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Research and Innovation

Leading Research Matters for Children

The Children's Hospital of Michigan's mission is to improve the health and well-being of all children and their communities by advancing both the science and practice of pediatric health care. Pediatric medical and surgical specialists on staff are at the forefront of conducting research to improve the care and treatment of children everywhere. The Department of Pediatrics of the Children's Hospital of Michigan and Wayne State University School of Medicine rank in the top 30 programs across the country for National Institutes of Health Research funding. Pediatric faculty have published numerous articles in some of the world's top medical journals including The Lancet, the family of Journals of the American Medical Association, and the New England Journal of Medicine. Whether it's researching the potential dangers of energy drink consumption in children or studying the unique conditions within the brain that cause seizures and determining the best course of treatment, pediatric research can help kids lead healthier lives.


Ariana Smith, a 17-year-old Taylor teen, became the first patient at the Children’s Hospital of Michigan, a part of the Detroit Medical Center (DMC), and the first in Michigan, to benefit from a revolutionary 3D printed heart model to aid heart specialists in treating a very large, complex aortic aneurysm.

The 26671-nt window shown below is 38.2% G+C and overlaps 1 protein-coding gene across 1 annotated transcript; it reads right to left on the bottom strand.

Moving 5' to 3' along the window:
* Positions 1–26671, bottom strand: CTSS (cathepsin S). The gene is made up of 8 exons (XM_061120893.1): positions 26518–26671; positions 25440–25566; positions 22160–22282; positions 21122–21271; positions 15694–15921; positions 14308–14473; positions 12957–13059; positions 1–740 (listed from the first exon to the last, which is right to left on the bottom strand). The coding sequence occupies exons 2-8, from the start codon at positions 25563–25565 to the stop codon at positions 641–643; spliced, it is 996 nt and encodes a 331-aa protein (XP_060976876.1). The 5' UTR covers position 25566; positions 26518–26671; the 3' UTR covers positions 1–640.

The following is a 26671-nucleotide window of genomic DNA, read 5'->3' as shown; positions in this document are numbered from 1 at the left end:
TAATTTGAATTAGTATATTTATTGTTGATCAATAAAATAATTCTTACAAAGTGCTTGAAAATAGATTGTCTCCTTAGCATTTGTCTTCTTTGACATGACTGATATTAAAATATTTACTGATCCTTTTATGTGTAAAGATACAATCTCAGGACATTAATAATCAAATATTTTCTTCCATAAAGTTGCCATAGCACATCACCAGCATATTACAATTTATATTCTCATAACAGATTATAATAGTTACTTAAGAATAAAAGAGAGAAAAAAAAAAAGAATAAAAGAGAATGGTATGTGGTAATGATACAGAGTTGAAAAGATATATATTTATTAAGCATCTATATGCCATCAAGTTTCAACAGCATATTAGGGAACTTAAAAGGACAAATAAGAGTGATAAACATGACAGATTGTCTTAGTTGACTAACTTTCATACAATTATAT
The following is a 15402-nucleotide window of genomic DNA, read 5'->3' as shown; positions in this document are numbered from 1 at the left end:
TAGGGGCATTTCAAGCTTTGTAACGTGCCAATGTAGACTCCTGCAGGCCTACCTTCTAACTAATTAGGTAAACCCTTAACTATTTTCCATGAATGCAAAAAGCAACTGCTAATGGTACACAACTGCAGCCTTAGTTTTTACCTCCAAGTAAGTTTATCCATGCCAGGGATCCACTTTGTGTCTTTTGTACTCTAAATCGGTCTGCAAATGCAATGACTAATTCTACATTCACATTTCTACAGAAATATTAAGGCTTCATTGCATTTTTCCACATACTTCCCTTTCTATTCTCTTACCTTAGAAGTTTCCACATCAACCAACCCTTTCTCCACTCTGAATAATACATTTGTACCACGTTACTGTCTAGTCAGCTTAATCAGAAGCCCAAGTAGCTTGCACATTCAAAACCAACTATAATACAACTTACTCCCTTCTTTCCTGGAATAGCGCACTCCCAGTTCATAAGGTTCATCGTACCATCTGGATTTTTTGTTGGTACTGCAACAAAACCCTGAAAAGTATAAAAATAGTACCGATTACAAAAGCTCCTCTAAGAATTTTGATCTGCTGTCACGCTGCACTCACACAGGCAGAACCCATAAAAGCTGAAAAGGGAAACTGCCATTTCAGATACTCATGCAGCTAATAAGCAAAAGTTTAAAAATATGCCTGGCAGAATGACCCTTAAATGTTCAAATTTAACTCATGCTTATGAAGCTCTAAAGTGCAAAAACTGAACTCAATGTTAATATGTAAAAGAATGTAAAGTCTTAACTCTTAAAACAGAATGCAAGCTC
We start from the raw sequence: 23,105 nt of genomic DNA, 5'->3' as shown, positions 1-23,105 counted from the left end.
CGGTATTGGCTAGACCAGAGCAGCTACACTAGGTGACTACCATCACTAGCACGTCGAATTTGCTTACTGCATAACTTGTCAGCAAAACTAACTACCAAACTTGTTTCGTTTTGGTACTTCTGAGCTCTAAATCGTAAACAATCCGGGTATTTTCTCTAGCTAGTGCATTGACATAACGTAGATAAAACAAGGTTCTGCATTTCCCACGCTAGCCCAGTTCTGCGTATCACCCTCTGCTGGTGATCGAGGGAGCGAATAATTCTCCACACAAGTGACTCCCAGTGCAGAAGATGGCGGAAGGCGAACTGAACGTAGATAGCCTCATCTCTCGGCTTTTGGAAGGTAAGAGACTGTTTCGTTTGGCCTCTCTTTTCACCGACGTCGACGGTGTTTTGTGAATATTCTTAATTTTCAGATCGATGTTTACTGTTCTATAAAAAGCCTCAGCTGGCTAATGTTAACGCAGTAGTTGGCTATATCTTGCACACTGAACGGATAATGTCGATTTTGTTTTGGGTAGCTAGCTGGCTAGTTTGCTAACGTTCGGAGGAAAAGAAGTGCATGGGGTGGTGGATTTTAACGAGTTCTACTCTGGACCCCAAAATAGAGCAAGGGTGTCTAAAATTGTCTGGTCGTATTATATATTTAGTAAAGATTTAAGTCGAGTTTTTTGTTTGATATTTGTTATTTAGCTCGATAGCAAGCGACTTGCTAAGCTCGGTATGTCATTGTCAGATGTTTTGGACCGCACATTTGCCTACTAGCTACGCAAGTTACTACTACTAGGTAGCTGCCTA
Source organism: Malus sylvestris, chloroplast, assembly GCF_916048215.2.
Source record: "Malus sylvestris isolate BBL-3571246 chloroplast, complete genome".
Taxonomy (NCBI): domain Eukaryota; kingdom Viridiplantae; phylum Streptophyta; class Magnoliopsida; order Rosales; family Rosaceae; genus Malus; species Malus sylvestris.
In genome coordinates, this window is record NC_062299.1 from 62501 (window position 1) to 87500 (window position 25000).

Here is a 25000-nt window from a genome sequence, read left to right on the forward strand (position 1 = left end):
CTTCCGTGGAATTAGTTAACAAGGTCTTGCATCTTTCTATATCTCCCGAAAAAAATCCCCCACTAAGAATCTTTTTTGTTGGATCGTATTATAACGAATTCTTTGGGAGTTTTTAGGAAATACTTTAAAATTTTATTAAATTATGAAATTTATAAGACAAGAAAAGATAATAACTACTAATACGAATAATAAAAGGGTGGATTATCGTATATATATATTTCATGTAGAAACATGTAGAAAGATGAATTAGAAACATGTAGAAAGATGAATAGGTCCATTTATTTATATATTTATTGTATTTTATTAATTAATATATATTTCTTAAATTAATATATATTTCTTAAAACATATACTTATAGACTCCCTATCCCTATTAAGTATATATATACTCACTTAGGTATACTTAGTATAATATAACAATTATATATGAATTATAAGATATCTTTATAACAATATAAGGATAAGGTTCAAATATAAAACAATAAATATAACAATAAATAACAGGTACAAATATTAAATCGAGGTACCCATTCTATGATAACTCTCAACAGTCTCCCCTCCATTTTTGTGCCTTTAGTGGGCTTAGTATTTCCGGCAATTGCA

Why Does Research Matter?

It matters because it results in better care for children, not just within our four walls but everywhere. Plus, parents and pediatricians are often searching for things that can help improve treatment or provide better options for children with more common or more complex medical conditions. Our collective commitment to finding better ways to care for children through research and innovation is among the many things that set the Children's Hospital of Michigan apart from most other hospitals that may care for kids and adults.

Our Research

Study on Down Syndrome and AML or ALL

Nov 15, 2019

The Children’s Hospital of Michigan Oncology Chief DMC Leads Largest Single Study on Survival Outcomes for Children with Down Syndrome and AML or ALL

 Jeffrey Taub portrait
Jeffrey W. Taub, M.D., FAAP 

Children with Down syndrome have a 10-20 percent increased risk of developing acute lymphocytic leukemia (ALL) and acute myeloid leukemia (AML) compared to children without Down syndrome. They are considered to have one of the highest risks of developing leukemia while the majority of children who develop leukemia have no known predisposing risk factors. A study published in Blood, a weekly medical journal published by the American Society of Hematology, shows results of treatment and survival trends among this population.

Jeffrey W. Taub, M.D., FAAP, chief, Division of Oncology, at the Children’s Hospital of Michigan was the principal investigator of the study, which enrolled 204 children from 2007-2011 through the Children’s Oncology Group (COG), an international organization which links all major pediatric oncology centers in the U.S., Canada and other countries to develop treatments for children with cancer.